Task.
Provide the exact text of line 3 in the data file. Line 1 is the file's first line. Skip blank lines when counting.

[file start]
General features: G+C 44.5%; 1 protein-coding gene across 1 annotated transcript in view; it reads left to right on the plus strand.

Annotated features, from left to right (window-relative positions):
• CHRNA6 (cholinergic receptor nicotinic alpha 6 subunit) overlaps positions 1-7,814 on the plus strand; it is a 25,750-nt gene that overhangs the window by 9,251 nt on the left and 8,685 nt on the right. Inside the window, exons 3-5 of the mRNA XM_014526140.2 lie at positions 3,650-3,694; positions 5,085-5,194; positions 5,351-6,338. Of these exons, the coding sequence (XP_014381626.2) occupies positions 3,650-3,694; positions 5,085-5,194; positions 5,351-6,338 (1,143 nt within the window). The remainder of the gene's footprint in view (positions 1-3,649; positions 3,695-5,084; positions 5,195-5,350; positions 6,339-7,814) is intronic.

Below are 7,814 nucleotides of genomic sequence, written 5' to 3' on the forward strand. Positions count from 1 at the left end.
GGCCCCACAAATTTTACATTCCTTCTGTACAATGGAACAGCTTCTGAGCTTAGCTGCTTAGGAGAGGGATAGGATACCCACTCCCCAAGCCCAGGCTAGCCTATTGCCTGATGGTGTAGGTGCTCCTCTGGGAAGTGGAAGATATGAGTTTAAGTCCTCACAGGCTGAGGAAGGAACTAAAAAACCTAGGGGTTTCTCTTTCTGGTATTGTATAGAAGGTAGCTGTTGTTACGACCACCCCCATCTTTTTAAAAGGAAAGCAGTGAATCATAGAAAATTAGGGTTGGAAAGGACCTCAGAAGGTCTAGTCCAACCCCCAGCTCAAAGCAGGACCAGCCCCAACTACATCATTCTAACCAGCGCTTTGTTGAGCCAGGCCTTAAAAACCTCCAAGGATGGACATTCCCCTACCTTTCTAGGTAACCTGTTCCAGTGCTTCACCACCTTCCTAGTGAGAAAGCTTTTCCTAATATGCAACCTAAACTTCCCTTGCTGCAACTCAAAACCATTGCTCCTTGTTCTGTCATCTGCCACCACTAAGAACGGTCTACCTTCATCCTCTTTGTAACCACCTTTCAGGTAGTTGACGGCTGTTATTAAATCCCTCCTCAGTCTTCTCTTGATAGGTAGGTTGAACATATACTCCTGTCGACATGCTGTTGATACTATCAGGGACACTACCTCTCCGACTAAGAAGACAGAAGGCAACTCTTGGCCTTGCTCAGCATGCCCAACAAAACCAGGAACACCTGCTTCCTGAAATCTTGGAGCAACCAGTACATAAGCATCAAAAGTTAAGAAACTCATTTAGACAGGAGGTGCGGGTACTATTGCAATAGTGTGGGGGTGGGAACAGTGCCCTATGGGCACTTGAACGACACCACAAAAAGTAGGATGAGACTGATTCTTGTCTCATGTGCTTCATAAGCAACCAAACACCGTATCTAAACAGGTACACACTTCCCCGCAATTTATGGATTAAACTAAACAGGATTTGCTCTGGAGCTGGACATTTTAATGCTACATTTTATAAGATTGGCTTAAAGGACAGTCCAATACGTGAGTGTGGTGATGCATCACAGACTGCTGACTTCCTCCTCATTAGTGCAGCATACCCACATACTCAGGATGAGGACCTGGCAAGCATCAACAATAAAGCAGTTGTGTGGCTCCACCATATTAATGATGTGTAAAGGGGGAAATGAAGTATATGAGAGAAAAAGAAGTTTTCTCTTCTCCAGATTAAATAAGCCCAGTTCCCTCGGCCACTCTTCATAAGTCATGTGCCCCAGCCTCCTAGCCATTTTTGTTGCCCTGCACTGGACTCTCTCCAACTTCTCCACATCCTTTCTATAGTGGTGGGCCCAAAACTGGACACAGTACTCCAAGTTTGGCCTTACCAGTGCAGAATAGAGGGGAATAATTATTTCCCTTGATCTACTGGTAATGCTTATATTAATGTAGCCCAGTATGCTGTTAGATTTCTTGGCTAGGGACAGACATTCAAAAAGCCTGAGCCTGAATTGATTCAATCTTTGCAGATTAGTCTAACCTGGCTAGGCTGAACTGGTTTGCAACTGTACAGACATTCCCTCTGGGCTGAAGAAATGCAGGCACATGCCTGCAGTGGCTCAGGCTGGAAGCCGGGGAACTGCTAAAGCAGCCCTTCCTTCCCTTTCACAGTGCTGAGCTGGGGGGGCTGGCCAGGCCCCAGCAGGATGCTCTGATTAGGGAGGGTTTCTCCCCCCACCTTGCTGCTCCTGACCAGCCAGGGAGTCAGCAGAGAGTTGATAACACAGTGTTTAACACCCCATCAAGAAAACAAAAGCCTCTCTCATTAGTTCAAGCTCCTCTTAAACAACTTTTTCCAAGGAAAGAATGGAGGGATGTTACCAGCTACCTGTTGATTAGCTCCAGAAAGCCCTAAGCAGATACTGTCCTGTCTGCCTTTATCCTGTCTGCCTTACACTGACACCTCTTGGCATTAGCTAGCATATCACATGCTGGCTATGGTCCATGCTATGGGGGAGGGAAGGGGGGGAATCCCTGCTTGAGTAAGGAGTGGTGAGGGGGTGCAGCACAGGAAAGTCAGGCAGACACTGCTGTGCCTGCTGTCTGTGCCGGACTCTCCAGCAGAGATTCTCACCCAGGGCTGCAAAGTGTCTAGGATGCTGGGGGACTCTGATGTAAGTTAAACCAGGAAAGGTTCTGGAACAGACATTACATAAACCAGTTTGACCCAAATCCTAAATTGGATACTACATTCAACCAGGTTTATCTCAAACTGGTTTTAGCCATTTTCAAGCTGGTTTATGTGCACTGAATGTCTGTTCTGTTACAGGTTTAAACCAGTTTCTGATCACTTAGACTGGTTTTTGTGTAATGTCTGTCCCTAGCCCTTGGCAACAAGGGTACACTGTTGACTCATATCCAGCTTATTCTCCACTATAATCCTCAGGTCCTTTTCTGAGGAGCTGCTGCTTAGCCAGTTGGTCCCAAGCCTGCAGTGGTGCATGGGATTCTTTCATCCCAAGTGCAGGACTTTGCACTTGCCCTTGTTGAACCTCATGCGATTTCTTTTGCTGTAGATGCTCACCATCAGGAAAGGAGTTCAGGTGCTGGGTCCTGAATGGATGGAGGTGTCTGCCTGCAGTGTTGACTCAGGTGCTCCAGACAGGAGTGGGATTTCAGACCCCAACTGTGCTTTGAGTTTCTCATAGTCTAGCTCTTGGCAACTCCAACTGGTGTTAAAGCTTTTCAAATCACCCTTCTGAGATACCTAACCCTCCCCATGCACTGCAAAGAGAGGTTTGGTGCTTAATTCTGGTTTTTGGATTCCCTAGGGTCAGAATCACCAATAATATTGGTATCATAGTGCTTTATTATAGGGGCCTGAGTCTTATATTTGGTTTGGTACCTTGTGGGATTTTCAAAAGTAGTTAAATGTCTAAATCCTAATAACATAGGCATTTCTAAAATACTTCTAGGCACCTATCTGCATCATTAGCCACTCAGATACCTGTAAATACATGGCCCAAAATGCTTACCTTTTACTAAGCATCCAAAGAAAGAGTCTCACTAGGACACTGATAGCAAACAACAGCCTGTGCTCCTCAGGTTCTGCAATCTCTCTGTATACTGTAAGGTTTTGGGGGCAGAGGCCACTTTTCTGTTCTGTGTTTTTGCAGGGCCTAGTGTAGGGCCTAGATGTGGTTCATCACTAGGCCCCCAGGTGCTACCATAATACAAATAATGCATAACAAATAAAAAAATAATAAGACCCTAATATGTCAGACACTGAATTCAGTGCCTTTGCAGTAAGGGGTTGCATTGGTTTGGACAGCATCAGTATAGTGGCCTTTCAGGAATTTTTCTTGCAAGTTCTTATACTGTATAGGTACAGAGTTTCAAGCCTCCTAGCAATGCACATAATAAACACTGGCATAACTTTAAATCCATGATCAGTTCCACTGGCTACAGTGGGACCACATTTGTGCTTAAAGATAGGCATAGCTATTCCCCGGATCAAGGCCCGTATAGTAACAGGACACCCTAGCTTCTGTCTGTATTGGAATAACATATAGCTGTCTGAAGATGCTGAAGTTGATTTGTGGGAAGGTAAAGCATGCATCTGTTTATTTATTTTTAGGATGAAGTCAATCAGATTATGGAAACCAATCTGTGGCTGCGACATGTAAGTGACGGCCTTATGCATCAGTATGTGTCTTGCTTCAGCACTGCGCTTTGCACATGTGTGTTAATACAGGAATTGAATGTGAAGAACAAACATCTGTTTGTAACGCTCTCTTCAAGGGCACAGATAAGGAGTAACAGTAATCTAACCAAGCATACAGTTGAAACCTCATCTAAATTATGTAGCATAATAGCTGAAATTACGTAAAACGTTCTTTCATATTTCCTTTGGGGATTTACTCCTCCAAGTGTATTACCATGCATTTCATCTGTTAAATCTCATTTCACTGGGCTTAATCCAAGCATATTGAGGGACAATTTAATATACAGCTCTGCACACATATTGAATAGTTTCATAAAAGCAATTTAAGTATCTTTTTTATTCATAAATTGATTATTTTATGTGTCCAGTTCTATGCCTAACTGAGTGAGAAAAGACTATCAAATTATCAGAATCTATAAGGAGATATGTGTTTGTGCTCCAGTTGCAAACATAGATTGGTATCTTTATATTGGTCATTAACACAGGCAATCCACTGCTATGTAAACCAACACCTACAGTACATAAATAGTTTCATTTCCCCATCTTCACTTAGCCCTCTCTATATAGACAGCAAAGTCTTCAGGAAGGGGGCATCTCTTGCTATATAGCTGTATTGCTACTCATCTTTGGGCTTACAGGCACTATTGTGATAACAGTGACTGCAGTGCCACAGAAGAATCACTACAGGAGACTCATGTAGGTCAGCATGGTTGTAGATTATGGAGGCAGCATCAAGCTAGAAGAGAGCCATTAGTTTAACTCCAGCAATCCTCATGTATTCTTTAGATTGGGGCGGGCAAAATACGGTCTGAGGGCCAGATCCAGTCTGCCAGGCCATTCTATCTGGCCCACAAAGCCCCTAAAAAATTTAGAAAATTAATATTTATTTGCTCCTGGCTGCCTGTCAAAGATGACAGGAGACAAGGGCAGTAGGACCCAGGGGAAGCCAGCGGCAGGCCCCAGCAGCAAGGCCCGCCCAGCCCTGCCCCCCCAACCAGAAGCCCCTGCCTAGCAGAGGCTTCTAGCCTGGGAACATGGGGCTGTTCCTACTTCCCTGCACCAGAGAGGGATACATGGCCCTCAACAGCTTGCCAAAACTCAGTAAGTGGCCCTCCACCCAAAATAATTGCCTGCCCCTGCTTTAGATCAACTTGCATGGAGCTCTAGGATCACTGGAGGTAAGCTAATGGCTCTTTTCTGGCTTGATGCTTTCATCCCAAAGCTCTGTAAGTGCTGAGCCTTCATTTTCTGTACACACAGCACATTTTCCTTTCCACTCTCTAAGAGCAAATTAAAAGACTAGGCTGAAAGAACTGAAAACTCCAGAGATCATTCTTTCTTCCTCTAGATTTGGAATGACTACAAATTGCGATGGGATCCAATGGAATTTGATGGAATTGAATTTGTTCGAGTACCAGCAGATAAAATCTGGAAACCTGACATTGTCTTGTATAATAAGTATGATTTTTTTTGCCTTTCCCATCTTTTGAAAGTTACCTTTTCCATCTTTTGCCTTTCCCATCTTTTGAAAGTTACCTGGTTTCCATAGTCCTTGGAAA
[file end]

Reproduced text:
• CHRNA6 (cholinergic receptor nicotinic alpha 6 subunit) overlaps positions 1-7,814 on the plus strand; it is a 25,750-nt gene that overhangs the window by 9,251 nt on the left and 8,685 nt on the right. Inside the window, exons 3-5 of the mRNA XM_014526140.2 lie at positions 3,650-3,694; positions 5,085-5,194; positions 5,351-6,338. Of these exons, the coding sequence (XP_014381626.2) occupies positions 3,650-3,694; positions 5,085-5,194; positions 5,351-6,338 (1,143 nt within the window). The remainder of the gene's footprint in view (positions 1-3,649; positions 3,695-5,084; positions 5,195-5,350; positions 6,339-7,814) is intronic.